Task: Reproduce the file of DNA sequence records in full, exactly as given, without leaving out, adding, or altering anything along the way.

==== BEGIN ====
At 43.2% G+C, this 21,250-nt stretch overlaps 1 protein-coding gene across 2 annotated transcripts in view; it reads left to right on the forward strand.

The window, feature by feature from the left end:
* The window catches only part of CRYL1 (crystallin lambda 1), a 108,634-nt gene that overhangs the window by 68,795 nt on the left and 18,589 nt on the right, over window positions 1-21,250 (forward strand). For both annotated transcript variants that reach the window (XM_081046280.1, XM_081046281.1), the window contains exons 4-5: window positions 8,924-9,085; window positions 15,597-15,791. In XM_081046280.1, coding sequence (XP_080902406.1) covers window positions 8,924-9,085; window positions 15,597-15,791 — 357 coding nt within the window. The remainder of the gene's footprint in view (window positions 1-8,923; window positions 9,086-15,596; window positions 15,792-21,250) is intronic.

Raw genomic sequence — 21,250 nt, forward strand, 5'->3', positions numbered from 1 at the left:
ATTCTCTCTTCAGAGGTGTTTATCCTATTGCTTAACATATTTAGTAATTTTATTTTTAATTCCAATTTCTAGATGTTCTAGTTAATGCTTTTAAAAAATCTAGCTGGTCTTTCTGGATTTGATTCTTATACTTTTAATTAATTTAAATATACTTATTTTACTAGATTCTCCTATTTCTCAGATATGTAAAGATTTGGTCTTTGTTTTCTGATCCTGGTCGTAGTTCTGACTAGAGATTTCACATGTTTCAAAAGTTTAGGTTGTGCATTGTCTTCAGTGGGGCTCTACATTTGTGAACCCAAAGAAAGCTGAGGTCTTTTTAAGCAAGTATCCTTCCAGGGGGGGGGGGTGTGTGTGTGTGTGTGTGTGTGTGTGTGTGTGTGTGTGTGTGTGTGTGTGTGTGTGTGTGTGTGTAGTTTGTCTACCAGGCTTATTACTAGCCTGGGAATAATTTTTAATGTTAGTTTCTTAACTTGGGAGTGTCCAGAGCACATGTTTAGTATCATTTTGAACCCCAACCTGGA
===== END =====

At 43.2% G+C, this 21,250-nt stretch overlaps 1 protein-coding gene across 2 annotated transcripts in view; it reads left to right on the forward strand.

The window, feature by feature from the left end:
* The window catches only part of CRYL1 (crystallin lambda 1), a 108,634-nt gene that overhangs the window by 68,795 nt on the left and 18,589 nt on the right, over window positions 1-21,250 (forward strand). For both annotated transcript variants that reach the window (XM_081046280.1, XM_081046281.1), the window contains exons 4-5: window positions 8,924-9,085; window positions 15,597-15,791. In XM_081046280.1, coding sequence (XP_080902406.1) covers window positions 8,924-9,085; window positions 15,597-15,791 — 357 coding nt within the window. The remainder of the gene's footprint in view (window positions 1-8,923; window positions 9,086-15,596; window positions 15,792-21,250) is intronic.

Raw genomic sequence — 21,250 nt, forward strand, 5'->3', positions numbered from 1 at the left:
ATTCTCTCTTCAGAGGTGTTTATCCTATTGCTTAACATATTTAGTAATTTTATTTTTAATTCCAATTTCTAGATGTTCTAGTTAATGCTTTTAAAAAATCTAGCTGGTCTTTCTGGATTTGATTCTTATACTTTTAATTAATTTAAATATACTTATTTTACTAGATTCTCCTATTTCTCAGATATGTAAAGATTTGGTCTTTGTTTTCTGATCCTGGTCGTAGTTCTGACTAGAGATTTCACATGTTTCAAAAGTTTAGGTTGTGCATTGTCTTCAGTGGGGCTCTACATTTGTGAACCCAAAGAAAGCTGAGGTCTTTTTAAGCAAGTATCCTTCCAGGGGGGGGGGGTGTGTGTGTGTGTGTGTGTGTGTGTGTGTGTGTGTGTGTGTGTGTGTGTGTGTGTGTGTGTGTGTAGTTTGTCTACCAGGCTTATTACTAGCCTGGGAATAATTTTTAATGTTAGTTTCTTAACTTGGGAGTGTCCAGAGCACATGTTTAGTATCATTTTGAACCCCAACCTGGA